I’ve been an ADI (Approved Driving Instructor) for 2 years. When I was training I didn’t go a pink licence. I taught family friends for free to get experience – I told them I was training but since they weren’t paying a penny for their lessons (you can’t even accept payment for petrol unless you have a pink or green licence) they were happy with the arrangement. Personally I would not have felt right charging for lessons while I was learning myself – which is why I didn’t go for the pink licence.

The way some large driving schools use trainees is certainly questionable – I would certainly want to know if my son was being taught by a trainee and have the option to change or get the options at a cheaper rate.

Alan says:
8 March 2011

That’s all well and good about PDI’s. Now what about ADI’s? They all sit the same qualifying exams and then have to sit and pass Check Tests during their licence life. Sadly, that is precisely where the standards end for a **** of a lot of instructors. I am totally sick at the tales I regularly get from pupild new to me who have been with other instructors and have been so badly treated. This is not isolated but happens every few weeks when a learner calls to ask about lessons, stating that such and such has happened and they cannot go back to their original instructor. They have been ripped off by late arrival/early drop-off, they have been yelled at and reduced to tears by a bad tempered instructor, most disturbing are those who have been assaulted in the instructors car. I have had many learners, completely independant of each other who have suffered physical assault from one local instructor. I always encourage them to report, but they believe that they will not be believed. I have even said that perhaps this instructors assault will get worse and maybe even lead to rape. Still, they don’t report him. Now, the DSA won;t do anything either. I spoke to them. I was told that the sufferer must be the one to raise their concerns. But they won’t, so we have (some) ADI’s going about their daily business and doing exactly what they want to their pupils. maybe now readers will understand my nausea – and my feeling of helplessness to offer real support to these pupils.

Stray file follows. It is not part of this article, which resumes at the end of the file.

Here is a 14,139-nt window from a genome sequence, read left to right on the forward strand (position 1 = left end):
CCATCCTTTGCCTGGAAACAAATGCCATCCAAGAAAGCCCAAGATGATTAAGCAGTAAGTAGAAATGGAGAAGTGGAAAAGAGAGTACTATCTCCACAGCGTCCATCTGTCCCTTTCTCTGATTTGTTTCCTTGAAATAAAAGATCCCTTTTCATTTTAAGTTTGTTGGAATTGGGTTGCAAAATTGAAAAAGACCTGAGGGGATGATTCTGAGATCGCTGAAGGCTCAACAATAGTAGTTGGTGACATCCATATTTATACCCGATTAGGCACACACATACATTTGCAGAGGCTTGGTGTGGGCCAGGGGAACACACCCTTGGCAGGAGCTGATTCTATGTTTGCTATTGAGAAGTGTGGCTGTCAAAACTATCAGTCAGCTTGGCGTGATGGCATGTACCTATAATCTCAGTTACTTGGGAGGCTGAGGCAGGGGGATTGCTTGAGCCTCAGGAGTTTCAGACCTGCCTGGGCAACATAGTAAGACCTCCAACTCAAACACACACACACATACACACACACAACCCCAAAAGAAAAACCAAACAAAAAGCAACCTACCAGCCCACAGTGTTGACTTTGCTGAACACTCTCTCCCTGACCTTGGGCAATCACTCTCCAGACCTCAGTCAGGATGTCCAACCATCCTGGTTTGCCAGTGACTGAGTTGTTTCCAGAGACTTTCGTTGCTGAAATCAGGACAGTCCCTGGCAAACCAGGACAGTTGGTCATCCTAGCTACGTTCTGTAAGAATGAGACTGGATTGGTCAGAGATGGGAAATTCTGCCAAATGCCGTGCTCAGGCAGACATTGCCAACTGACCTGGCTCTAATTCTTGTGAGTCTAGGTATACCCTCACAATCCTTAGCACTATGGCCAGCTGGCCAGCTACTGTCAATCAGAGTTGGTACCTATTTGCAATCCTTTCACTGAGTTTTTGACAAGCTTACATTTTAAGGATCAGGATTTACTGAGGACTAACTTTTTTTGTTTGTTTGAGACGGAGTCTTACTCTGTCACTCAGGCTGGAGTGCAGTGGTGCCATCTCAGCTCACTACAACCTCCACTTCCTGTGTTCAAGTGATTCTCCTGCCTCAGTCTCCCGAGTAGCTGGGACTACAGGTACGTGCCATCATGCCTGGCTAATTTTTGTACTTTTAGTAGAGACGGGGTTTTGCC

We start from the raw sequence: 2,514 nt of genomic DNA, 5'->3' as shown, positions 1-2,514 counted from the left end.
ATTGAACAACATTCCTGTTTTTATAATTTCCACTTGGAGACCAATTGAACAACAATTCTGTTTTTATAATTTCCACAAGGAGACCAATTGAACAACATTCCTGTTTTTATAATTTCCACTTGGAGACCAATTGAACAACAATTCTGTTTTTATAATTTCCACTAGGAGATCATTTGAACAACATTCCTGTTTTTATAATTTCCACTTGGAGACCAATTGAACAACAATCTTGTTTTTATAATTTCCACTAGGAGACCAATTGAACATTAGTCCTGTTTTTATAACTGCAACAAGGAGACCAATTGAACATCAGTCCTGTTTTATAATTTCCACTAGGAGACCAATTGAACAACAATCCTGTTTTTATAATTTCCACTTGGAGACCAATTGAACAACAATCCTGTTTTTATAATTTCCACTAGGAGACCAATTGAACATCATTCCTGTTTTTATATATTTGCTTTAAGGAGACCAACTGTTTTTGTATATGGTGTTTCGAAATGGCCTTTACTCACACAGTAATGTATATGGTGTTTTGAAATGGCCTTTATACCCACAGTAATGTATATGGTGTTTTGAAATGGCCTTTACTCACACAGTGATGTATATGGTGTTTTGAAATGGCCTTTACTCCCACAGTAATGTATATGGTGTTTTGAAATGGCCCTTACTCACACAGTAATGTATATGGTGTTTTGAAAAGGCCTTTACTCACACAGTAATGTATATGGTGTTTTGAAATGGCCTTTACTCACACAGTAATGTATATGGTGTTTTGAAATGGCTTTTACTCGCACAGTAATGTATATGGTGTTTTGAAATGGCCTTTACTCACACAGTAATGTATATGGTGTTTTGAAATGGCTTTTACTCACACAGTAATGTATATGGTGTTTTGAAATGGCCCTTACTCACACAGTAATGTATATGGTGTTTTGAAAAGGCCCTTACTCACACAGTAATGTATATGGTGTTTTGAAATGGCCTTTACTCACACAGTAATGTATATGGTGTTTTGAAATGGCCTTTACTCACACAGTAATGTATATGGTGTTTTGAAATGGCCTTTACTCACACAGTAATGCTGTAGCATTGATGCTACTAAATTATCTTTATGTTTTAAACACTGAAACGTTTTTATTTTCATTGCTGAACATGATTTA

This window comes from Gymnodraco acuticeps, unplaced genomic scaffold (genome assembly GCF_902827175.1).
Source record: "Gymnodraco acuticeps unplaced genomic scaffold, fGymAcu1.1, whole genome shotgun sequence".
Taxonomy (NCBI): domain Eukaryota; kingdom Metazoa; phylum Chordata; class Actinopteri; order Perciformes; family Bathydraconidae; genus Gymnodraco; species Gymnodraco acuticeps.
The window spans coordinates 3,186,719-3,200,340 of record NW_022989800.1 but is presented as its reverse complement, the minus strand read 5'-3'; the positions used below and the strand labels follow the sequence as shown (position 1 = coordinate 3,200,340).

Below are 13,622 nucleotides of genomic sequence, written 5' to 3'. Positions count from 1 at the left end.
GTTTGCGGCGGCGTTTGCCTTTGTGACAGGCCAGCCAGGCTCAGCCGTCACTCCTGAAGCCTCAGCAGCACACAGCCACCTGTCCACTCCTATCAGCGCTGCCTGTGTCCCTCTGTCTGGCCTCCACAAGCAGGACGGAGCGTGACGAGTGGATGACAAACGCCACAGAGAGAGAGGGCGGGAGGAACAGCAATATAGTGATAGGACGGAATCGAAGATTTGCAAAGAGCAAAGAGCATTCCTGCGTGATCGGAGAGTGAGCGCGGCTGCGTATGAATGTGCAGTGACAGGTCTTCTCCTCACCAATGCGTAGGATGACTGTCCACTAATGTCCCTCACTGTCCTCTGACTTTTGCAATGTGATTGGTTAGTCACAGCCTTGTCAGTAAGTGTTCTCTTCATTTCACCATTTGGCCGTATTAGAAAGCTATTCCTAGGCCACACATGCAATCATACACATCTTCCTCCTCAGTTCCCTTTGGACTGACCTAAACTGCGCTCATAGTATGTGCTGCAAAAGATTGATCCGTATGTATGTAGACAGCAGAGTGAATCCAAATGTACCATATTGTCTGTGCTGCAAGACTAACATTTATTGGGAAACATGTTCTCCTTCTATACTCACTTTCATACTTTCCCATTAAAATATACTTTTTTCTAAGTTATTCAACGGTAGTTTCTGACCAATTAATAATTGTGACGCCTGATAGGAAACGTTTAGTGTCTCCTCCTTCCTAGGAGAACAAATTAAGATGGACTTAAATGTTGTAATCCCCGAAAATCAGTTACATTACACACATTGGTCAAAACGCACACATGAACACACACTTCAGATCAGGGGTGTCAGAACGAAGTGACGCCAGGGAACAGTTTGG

Mel Willis says:
12 March 2011

this is very true – I happened to pass them all 1st time 15 years ago and am now a grade 6 adi with a pass rate of over 70% – before this i also drove LGV and have been a motorcyclist from about 12 years old !!- i enjoy driving and passing on my aquired knowledge to new drivers – i have never had a “to blame” acccident – i figure this all makes me a reasonable driver.
if the instructor training establishments screened their applicants properley for suitability, the pass rate would increase – but then again maybe they would make less money ???????????????
(and more people would keep their redundency payouts and be able to put the money to better use)

BobHW says:
6 March 2011

MikeW (and Andy) – I stand corrected! Yes, only people who have passed their ADI Part 2 – Test of Driving Ability can apply for a trainee licence and give driving lessons to learner drivers. That does indeed mean that many of the two thirds who didn’t pass the final exam to qualify (ADI Part 3) may well have given driving lessons to unsuspecting members of the public. Nevertheless, I still find it surprising that only that only 9 out of every 100 who set out to qualify as an ADI (i.e. pass all three exams) between 2009 and 2010 – actually did so. I still reckon my arithmetic is correct here. Doesn’t that say something about the state of the Driving Instructor training industry?

Lee Knowles says:
7 March 2011

Just going back to some of these comments I feel obliged to write.Andy the pink licence was given to you after passing both parts 1 and 2 of the test and you had completed at least 40 hrs training (probably not enough to pass the test). The pink obviously helped you because you say you have improved. Would you have been a better instructor after passing the part 3 without being on a pink?

Richard also stated many passed 1st time but those that failed would have done anyway because they were incompetent. This is down to the teaching then isnt it? I would never let one of my learners go to test that wasn’t ready.

As with the instructor training industry in a state I agree with BobHW to a certain extent it is too many of the larger organisations push through instructors on a pink when they are not ready and dont check up on them.

The pink licence can be a useful teaching aid I for one went on a pink for 6 weeks and passed my pt3 first time. A really testing learner helped me gain confidence and ability to take the test but….. I feel I had had enough training and worked really hard at what I did. I have been an instructor for 4 years and now gained my grade 6 fleet. I think some instructors who have been working for a number of years and never progessed passed that grade 4 are sometimes worse than a trainee who has worked hard and got the feel for the job.

BobHW says: